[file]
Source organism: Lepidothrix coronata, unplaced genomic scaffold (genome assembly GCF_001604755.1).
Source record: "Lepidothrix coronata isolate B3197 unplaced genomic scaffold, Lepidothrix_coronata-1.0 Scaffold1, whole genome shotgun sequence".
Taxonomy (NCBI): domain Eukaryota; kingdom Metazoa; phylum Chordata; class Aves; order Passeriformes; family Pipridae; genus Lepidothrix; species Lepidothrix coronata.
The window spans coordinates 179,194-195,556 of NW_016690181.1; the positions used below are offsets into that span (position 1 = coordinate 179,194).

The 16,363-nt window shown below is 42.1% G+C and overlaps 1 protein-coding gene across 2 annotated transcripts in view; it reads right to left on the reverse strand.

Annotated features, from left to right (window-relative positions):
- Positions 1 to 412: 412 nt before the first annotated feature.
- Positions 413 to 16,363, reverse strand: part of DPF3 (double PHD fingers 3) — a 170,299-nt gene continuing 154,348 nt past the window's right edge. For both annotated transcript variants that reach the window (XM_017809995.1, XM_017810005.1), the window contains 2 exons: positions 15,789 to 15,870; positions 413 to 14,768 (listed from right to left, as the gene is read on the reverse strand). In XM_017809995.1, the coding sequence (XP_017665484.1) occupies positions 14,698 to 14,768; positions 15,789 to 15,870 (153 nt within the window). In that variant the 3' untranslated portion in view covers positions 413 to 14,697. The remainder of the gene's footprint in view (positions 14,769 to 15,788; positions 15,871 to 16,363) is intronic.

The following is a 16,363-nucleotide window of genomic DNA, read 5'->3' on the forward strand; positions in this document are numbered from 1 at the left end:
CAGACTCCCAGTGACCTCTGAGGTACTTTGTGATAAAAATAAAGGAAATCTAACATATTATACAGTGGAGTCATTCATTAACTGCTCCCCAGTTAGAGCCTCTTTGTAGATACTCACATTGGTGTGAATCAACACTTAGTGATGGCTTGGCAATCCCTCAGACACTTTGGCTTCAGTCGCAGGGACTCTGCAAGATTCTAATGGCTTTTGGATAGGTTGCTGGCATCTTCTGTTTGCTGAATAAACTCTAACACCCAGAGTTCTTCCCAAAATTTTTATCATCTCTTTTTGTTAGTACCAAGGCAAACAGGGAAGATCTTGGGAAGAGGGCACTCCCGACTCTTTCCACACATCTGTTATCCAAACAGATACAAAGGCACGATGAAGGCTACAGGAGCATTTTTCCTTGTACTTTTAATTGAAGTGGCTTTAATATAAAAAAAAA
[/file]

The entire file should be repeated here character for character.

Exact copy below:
Source organism: Lepidothrix coronata, unplaced genomic scaffold (genome assembly GCF_001604755.1).
Source record: "Lepidothrix coronata isolate B3197 unplaced genomic scaffold, Lepidothrix_coronata-1.0 Scaffold1, whole genome shotgun sequence".
Taxonomy (NCBI): domain Eukaryota; kingdom Metazoa; phylum Chordata; class Aves; order Passeriformes; family Pipridae; genus Lepidothrix; species Lepidothrix coronata.
The window spans coordinates 179,194-195,556 of NW_016690181.1; the positions used below are offsets into that span (position 1 = coordinate 179,194).

The 16,363-nt window shown below is 42.1% G+C and overlaps 1 protein-coding gene across 2 annotated transcripts in view; it reads right to left on the reverse strand.

Annotated features, from left to right (window-relative positions):
- Positions 1 to 412: 412 nt before the first annotated feature.
- Positions 413 to 16,363, reverse strand: part of DPF3 (double PHD fingers 3) — a 170,299-nt gene continuing 154,348 nt past the window's right edge. For both annotated transcript variants that reach the window (XM_017809995.1, XM_017810005.1), the window contains 2 exons: positions 15,789 to 15,870; positions 413 to 14,768 (listed from right to left, as the gene is read on the reverse strand). In XM_017809995.1, the coding sequence (XP_017665484.1) occupies positions 14,698 to 14,768; positions 15,789 to 15,870 (153 nt within the window). In that variant the 3' untranslated portion in view covers positions 413 to 14,697. The remainder of the gene's footprint in view (positions 14,769 to 15,788; positions 15,871 to 16,363) is intronic.

The following is a 16,363-nucleotide window of genomic DNA, read 5'->3' on the forward strand; positions in this document are numbered from 1 at the left end:
CAGACTCCCAGTGACCTCTGAGGTACTTTGTGATAAAAATAAAGGAAATCTAACATATTATACAGTGGAGTCATTCATTAACTGCTCCCCAGTTAGAGCCTCTTTGTAGATACTCACATTGGTGTGAATCAACACTTAGTGATGGCTTGGCAATCCCTCAGACACTTTGGCTTCAGTCGCAGGGACTCTGCAAGATTCTAATGGCTTTTGGATAGGTTGCTGGCATCTTCTGTTTGCTGAATAAACTCTAACACCCAGAGTTCTTCCCAAAATTTTTATCATCTCTTTTTGTTAGTACCAAGGCAAACAGGGAAGATCTTGGGAAGAGGGCACTCCCGACTCTTTCCACACATCTGTTATCCAAACAGATACAAAGGCACGATGAAGGCTACAGGAGCATTTTTCCTTGTACTTTTAATTGAAGTGGCTTTAATATAAAAAAAAA